Alberta positioned to become international leader in lymphatic disorder research thanks to $7 million in gifts

Commitment unites Dianne and Irving Kipnes Foundation, University Hospital Foundation and the U of A to drive new research and improve care of people living with lymphatic disorders.

In 2009, Dianne Kipnes and her husband, Irving, were on a trip to Berlin, Germany, when she noticed pain in her legs while sightseeing. It wasn't until she returned to her hotel room that she saw just how bad it was.

"I took off my jeans and my legs were three times their normal size and covered with large red scaly patches," she said. "It was a shock."

About lymphedema

  • Lymphedema is a chronic condition of localized fluid retention and tissue swelling caused by a compromised lymphatic system.
  • It affects about 300,000 people in Canada and up to 250 million people worldwide.
  • There is no cure and no effective drug treatments. Treatments to reduce swelling, such as massage and compression, provide limited relief.
  • 15 per cent of lymphedema cases are related to cancer. The rest are related to obesity, disability, surgery and genetics.

A trip to the emergency room ended with a diagnosis of an allergic reaction and a prescription for an antibiotic that had no effect. It was the first of several wrong diagnoses to come over the following month, each providing few answers and little relief.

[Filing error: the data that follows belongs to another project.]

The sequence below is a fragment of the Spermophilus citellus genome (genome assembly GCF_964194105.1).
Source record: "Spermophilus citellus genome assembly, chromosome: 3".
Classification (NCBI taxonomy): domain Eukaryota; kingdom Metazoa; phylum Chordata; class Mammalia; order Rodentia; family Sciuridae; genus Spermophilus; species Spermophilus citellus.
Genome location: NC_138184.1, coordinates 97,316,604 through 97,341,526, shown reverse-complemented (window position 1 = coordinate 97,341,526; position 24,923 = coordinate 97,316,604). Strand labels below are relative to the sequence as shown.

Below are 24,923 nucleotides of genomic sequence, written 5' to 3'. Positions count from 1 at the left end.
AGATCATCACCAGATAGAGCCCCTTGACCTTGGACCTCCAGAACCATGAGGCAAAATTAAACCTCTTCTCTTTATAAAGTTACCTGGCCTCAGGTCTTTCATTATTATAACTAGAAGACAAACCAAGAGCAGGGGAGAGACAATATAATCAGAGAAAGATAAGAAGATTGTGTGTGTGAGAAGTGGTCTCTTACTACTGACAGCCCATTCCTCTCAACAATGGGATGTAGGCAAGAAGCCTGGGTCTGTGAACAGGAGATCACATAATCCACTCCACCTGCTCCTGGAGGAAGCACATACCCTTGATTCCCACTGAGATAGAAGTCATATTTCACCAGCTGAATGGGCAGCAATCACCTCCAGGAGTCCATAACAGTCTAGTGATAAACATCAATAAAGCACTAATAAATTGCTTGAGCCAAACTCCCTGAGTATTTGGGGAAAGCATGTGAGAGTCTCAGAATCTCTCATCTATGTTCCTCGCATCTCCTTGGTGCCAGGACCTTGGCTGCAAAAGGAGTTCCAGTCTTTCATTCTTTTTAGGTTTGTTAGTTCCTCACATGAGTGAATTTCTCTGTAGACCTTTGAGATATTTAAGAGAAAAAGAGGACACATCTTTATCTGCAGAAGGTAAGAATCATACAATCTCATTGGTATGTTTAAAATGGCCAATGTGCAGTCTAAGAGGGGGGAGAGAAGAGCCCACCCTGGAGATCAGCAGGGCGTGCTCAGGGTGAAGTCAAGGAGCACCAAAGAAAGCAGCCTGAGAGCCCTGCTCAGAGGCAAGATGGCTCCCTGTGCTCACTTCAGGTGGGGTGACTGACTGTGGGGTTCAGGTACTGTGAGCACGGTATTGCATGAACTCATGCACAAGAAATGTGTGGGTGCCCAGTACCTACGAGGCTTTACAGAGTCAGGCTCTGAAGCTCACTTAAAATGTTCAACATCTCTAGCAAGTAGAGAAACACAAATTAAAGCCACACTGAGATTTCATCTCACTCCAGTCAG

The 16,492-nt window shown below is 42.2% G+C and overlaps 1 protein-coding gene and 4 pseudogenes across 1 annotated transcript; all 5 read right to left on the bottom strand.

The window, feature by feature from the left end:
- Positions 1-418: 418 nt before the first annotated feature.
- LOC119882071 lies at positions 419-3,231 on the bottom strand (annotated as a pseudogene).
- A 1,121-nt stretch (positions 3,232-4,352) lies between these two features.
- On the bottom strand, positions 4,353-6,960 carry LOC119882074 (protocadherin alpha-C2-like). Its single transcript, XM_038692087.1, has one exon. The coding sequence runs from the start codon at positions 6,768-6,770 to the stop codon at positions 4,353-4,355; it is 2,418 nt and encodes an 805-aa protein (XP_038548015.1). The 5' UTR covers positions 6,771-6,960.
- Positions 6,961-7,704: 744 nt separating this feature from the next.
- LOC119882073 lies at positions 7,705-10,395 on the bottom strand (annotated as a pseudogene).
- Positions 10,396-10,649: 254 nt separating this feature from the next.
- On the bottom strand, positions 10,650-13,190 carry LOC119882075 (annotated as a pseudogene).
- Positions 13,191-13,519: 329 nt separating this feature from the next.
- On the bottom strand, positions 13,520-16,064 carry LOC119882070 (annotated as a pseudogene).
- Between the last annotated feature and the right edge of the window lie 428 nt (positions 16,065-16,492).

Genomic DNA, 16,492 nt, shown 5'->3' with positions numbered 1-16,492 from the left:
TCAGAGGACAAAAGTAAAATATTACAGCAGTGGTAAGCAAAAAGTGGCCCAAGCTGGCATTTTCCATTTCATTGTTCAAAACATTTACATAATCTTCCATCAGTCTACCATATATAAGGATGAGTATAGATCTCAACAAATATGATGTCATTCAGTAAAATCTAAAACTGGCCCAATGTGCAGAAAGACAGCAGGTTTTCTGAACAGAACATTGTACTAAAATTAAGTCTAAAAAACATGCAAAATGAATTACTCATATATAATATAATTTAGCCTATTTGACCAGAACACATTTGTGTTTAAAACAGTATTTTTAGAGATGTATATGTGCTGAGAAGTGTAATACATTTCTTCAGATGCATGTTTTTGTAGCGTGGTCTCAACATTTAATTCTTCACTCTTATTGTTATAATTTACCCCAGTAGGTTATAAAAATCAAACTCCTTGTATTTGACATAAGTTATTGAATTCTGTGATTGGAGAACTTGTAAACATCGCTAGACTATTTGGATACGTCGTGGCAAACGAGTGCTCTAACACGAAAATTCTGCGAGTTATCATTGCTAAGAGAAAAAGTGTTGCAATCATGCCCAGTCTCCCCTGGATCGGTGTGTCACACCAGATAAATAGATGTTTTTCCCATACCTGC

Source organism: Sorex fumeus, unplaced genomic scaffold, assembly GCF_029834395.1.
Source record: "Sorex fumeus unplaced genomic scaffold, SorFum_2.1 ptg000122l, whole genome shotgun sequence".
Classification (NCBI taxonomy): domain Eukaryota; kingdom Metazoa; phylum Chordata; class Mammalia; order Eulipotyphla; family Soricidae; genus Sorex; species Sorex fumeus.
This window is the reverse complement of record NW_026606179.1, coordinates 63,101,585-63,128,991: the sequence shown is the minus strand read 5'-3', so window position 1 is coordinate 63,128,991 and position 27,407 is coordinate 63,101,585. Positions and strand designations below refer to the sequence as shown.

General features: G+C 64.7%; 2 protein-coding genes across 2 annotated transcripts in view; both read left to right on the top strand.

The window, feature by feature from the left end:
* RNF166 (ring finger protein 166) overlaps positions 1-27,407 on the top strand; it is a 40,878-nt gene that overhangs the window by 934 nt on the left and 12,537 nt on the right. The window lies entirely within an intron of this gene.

It wasn't until she returned to Edmonton that an appointment with a urologist ended with a correct diagnosis of cellulitis. A second consultation with her surgeon at the Cross Cancer Institute revealed that the cellulitis was related to lymphedema-a side-effect of her treatment for cervical cancer five years earlier.

"And there was no treatment available, I didn't know where to go, I didn't know what to do," she said.

"I just was lost and nobody seemed to have any answers. I was in the wilderness, so to speak. I can tell you it's very frustrating when you're looking for some diagnosis or knowledge and you can't find anybody that can help you. As a patient, you don't want to be the expert."

Chronic condition not well understood

Lymphedema is a little researched and not well understood chronic condition of localized fluid retention and tissue swelling caused by a compromised lymphatic system. Underreported, under-recognized and underdiagnosed, the disease can be genetically inherited or acquired as a consequence of surgery, trauma, cancer therapy, inflammation or infection of the lymphatic system.

While prevalence is difficult to estimate, according to the Alberta Lymphedema Network, approximately 300,000 people in Canada are affected by lymphedema. It has been estimated to affect nearly 60 per cent of cancer patients, and as many as 80 per cent of breast cancer patients who received a mastectomy. If left untreated, there is a risk of loss of limb function as well as the onset of chronic infections. Current treatments include manual drainage using a specialized form of massage and wrapping limbs. Some European centres are also experimenting with lymph node transfer, a form of auto-transplantation.

Her search for answers led Kipnes and her husband to become a driving force for better research and therapeutic treatments for people living with lymphedema in Alberta.